Is zoom university the only option?

By Ivelisse Diaz

Covid-19 has undermined many day-to-day activities and events: in-person work, group gatherings, and concerts. One loss shared by millions of young people is that of their college experience. High school graduates are now heavily debating the question of “what choice is best”. Incoming freshmen now have to decide whether they’re going to defer, take college classes online, or go to their college campuses in-person. As an incoming college freshman myself, I decided to interview three other Bay Area teens that are in similar situations. 

Samuel Getachew is a writer/poet with plans to go to Yale University in the fall of 2021. 

Clyde Nichols is a fine artist who is currently studying at The Cooper Union In New York.

Lastly, Chloe Montoya is a musician,whose college plan is to take classes at home with the University of Puget Sound. 

When you first heard that colleges and universities were potentially closing, what were your initial plans? 

SG: My first thought was “this better not mess up my college experience”. I still wanted to live on campus. For so much of my high school experience, what was getting me through rough times was the fact that I’d get to go to college. That I’d be happy in college after working really hard.

CM: My initial plan was just to do school online, mostly because I really didn’t want to fall behind. And plus, there wasn’t really anything else for me to do. 

CN: I was initially thinking about moving out and renting an apartment in New York because quarantine made me feel like I should have my own space.

What are your plans now, and how did you arrive at that decision?

CM: I just decided to do online class because I’m kind of the type of person who’s very eager to start school. I don’t necessarily want to take, like, an extra semester of college or graduate later if I don’t have to.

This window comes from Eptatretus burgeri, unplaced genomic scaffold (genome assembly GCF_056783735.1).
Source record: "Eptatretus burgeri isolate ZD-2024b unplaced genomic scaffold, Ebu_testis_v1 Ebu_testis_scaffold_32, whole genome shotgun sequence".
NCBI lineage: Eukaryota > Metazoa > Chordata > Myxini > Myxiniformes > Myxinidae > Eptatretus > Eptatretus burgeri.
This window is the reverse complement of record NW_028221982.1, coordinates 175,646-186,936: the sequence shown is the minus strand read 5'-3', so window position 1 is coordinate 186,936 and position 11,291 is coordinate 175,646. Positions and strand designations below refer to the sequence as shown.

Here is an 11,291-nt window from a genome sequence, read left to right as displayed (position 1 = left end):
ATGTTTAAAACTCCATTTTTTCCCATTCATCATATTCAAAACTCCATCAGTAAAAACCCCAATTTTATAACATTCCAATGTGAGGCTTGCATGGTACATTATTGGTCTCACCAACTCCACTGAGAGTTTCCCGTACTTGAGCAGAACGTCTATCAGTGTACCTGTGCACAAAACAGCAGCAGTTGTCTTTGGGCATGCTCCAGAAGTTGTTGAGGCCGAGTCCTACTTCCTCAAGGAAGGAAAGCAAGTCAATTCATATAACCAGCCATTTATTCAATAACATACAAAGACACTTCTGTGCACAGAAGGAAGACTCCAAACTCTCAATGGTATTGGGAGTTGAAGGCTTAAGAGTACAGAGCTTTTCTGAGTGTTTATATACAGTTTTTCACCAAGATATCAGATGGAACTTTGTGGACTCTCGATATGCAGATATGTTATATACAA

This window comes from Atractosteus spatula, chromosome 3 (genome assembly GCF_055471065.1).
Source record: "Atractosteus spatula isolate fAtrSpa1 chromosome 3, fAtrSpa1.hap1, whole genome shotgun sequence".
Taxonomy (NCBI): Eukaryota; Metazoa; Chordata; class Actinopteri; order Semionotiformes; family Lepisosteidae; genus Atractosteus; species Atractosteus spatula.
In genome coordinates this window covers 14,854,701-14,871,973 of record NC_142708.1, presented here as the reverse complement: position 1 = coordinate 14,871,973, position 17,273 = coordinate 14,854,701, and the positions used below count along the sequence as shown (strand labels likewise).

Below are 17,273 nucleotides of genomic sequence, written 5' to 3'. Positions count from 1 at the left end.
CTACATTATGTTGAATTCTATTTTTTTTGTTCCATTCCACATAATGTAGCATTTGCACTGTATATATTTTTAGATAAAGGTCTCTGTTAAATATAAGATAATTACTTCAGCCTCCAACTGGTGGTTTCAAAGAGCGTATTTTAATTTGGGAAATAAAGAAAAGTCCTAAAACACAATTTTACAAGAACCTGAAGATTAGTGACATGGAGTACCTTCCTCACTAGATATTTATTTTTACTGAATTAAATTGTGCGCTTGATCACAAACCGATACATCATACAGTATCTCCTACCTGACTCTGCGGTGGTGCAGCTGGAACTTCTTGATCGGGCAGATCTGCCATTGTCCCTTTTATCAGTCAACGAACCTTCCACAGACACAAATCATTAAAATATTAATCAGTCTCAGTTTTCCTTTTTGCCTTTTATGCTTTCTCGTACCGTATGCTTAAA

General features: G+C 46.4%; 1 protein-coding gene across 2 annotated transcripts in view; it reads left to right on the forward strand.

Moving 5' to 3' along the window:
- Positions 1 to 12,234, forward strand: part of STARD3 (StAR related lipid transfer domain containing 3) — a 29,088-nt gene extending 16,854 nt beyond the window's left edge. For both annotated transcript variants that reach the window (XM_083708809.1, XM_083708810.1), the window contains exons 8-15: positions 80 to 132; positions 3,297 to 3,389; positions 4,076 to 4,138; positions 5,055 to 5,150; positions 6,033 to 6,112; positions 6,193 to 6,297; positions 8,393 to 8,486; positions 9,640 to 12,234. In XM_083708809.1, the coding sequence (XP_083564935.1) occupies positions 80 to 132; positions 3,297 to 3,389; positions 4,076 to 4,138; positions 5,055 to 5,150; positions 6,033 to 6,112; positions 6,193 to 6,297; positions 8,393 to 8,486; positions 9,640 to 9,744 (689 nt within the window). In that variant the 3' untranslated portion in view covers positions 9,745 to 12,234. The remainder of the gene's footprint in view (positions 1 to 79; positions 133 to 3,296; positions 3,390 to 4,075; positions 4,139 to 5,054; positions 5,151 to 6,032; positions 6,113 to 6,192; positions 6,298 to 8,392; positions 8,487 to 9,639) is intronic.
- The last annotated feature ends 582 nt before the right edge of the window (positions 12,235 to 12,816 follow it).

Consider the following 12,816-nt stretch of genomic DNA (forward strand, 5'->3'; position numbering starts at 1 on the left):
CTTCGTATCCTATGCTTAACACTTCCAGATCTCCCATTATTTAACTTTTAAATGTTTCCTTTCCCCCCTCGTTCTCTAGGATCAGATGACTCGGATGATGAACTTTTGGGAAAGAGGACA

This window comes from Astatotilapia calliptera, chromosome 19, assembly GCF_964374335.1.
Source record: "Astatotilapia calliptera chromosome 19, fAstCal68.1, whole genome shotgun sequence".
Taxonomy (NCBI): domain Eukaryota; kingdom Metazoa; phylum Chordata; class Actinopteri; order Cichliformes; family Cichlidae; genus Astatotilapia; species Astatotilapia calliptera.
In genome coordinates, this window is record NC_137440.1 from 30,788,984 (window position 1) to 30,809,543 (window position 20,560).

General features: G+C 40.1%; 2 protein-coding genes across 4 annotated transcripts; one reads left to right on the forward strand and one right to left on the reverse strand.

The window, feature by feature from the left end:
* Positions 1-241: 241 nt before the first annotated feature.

CN: I decided to go in-person because I really wanted to leave home, and the dorms were the easiest way to do so. Cooper Union has a really robust safety plan, and assured us that they wouldn’t send us home if things got bad. I came here to feel like I was having some kind of college experience, and to meet new people.  

Do you remember what you were doing when you realized that your college’s plans were about to change drastically?

SG: Eleven days before I was supposed to move in, I was getting uneasy because everything felt so disorganized. That was the first moment when I asked myself, “am I making the right decision?” 

CM:I was in the kitchen. My mom came upstairs and she was like, “oh my gosh. The coronavirus cases in Washington are getting really bad”. At that point, I realized there’s no way they’re opening back up. 

CN: I was camping with my family-friends on a yearly trip when I got the email that said everything was online. I was so shocked because my school was one of the first to announce that they were going online. 

Are you satisfied with this decision? Why/ why not?

SG: I would say I’m satisfied. It felt like I was picking between feelings of dread or relief- and I picked relief. 

CM: I’m satisfied with the decision I made. Obviously it’s not the decision that I wanted to be making, but I can’t really imagine myself not starting school this fall. I’m also kind of glad the university is not opening because it is probably not safe.